Wednesday, September 21, 2011

Bashed By Critics; and the Home for Wayward Musicians:part 1 of 3

***I decided to re-publish so this and the next two appear a day apart.****

My old friend, Joel, in NC has decided to try his hand as a literary critic. He's elected to hone his skills on me. If you ask him, he'll deny it.

However he informed me that my political commentary is of no value, that opinions on issues of the day are a dime a dozen, and that he doesn't even agree with my views. Obviously he has a misguided sense of what constitutes a free society, and of what is the true genesis of the problems we face today, yesterday, and no doubt tomorrow in the realm of soft tyranny and matters of state.

Far be it from me to set him straight. I prefer my friends enjoy a blissful life, and as they say, "ignorance is bliss", so what kind of friend would mess with that?

In honor of my dear friend's limited awareness in the stuff of freedom, and because he requested it, I will tell the tale of my residence in the Home for Wayward Musicians. It is a painful tale for me to tell, and it was a troubling phase of my life, but it did have its moments.

I think I'll have to make this a two or three post series.----It worked: parts 2 and 3 are probably going to appear Thursday and Friday, respectively--if not respectfully
Part 1; HFWM

It was somewhere around 1984, and I was an habitual drinker, and else. My marriage had been trashed within the last couple of years and there was nothing to temper my judgement and life choices. I was behaving as if there were no tomorrow, and co-workers at the car place seemed to believe there wouldn't be. They tried to talk me into letting them pay for life insurance and listing them as beneficiaries. How insulting. They were drunks! Yet I was elected most likely to meet the Reaper first.

Well, I showed them. My nifty VW van (a plush '82 Vanagon) got repossessed, primarily due to negligence on my part. I could have sold it, paid it off, and made a tidy profit. Tending to basic affairs of life was just not on my agenda. I almost never checked the mail. When I did, it was only because the box was stuffed to the point that you could hardly remove it without the use of special tools. I'd empty it and just throw all my unopened mail in the trash.

Finally, I couldn't even handle going to work, pretending I was trying to sell cars. I quit. I notified the landlord that I was leaving. I didn't have the dough for next month's rent anyway. I figured if it wasn't enough notice, take it out of the security deposit. At least the place wasn't trashed by me. Frozen pipes overhead had burst and made a fountain of the ceiling light, and the landlord did little to help the situation. The carpet smelled like death.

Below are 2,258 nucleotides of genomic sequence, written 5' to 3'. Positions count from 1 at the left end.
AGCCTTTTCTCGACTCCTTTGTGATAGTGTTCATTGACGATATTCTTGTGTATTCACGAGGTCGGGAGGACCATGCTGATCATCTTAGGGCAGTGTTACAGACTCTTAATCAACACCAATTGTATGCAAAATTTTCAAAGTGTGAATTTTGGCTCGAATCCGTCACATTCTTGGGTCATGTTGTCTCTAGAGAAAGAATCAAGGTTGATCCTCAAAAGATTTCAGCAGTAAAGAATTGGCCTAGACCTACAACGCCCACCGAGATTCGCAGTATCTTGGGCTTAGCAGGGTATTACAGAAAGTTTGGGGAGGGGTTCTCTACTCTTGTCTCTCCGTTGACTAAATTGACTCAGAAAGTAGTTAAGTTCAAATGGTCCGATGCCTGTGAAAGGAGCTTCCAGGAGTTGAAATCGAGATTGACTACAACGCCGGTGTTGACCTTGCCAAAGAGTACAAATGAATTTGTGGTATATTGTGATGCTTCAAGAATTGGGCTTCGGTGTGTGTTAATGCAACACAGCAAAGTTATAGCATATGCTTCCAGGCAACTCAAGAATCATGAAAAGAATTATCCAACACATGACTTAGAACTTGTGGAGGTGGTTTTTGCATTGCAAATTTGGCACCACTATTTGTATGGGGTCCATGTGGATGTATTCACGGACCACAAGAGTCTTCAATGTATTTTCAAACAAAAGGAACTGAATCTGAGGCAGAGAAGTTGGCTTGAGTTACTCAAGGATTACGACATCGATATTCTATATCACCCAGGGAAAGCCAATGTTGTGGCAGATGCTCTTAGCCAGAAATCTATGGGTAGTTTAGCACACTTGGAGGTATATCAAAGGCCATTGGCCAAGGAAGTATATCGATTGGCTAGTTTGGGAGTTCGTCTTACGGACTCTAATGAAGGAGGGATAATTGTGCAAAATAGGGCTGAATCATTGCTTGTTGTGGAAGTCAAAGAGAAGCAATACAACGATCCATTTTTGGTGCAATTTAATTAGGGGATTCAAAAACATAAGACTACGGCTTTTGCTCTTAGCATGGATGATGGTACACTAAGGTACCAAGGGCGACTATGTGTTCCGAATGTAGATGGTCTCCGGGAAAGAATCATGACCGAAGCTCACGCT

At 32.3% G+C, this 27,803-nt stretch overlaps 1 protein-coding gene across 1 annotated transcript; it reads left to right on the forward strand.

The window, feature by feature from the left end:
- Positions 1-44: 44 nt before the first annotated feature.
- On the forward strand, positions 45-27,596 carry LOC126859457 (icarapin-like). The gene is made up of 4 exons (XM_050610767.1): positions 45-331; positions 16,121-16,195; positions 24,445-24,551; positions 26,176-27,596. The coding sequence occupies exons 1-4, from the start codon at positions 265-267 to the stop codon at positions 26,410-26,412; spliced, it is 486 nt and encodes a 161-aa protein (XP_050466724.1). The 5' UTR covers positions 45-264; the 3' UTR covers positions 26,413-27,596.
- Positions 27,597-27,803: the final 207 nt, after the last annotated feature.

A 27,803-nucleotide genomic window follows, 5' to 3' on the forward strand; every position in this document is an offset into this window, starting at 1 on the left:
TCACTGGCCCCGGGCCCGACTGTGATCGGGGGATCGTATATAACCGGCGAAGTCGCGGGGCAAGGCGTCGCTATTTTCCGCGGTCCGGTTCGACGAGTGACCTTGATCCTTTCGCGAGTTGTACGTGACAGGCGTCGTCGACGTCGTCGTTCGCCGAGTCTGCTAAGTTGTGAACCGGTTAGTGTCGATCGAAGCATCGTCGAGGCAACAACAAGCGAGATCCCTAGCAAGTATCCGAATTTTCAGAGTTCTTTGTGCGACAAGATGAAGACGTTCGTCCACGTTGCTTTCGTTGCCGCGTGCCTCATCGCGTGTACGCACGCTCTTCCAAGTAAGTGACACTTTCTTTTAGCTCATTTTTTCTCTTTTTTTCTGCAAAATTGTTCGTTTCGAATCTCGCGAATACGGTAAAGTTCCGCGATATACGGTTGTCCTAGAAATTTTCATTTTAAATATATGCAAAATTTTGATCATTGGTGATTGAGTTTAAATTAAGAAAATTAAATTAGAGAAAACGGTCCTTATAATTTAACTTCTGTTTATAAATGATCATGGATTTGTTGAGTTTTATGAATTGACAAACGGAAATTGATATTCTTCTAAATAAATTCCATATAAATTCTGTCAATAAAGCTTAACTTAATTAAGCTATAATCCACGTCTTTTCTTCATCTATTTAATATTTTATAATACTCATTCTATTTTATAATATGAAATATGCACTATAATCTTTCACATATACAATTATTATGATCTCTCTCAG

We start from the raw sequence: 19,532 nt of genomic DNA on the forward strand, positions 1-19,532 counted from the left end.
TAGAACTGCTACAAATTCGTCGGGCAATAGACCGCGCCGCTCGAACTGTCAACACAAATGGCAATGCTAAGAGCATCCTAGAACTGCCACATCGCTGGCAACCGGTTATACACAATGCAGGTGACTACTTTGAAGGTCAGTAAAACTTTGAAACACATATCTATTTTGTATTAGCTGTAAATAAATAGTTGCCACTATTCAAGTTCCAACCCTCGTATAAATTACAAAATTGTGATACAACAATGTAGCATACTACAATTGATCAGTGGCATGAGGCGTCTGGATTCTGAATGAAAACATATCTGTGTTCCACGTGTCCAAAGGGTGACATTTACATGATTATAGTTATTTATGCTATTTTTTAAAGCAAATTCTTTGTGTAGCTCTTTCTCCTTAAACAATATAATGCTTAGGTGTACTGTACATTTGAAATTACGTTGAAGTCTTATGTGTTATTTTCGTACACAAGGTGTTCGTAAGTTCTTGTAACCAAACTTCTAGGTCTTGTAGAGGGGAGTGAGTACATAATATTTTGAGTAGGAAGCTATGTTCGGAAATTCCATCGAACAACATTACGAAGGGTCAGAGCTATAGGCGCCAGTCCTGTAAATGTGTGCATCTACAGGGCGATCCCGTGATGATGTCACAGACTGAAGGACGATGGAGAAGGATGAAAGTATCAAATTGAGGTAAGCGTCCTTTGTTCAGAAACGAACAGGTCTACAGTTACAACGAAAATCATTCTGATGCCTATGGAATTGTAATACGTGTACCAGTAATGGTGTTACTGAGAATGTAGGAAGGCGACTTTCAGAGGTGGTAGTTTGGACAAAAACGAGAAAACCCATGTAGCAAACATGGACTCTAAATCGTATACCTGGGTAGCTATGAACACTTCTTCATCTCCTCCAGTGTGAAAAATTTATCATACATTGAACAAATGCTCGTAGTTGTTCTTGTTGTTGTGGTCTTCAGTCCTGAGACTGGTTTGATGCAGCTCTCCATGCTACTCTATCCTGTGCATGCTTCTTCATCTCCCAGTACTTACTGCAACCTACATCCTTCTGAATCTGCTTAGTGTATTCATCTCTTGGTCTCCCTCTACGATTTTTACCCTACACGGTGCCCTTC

It was zero degrees and felt like minus infinity when the pipes burst. Must have been a bunch of dormant flies in the ceiling because it caused them to wake up. It was like a horror film. I tried everything on the carpet. Tons of baking soda. The landlord's guys had done the wet vac thing but it did not help the smell, hence my efforts. I vacuumed it all up before I left.

Having almost no money, few sober moments and no ambition whatsoever when it came to trying to reason with the property manager, I headed out on foot. I guess I didn't have too much stuff, because I am not overly clear on what I did with anything. I believe I gave a three sided screen, that I made to serve as window treatment, to the nice red headed girl who lived upstairs. We had an odd and somewhat one sided relationship. I guess she thought I could be saved. Or maybe she thought I could be easily and agreeably used and it would look as if I was the one incapable of anything more--which I was.

There I was, walking toward the Somewhere Else Tavern, hoping no one passing by would recognize me now that I was a professional pedestrian. I certainly hoped none of the nice people who'd bought cars from me spotted their once beloved sales creature.

It's true, I did have some fans in that regard. Blitzed or not, I had an aversion to playing games or hiding the truth. The car game back then could be a little odd. Mostly you helped people in the same way they put people into houses they couldn't afford by sinking them into loans they probably wouldn't be able to pay back. Dumb people, but who's got the heart to play on their greed to feed his/her own?

Sure, the people jumped at the chance, but it still wasn't the right way to do things. I spent more time trying to talk people out of buying than into it. I was not getting rich.

this is a good time to stop and go to part 2.

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Ballistic Mountain, CA, United States
Like spring on a summer's day


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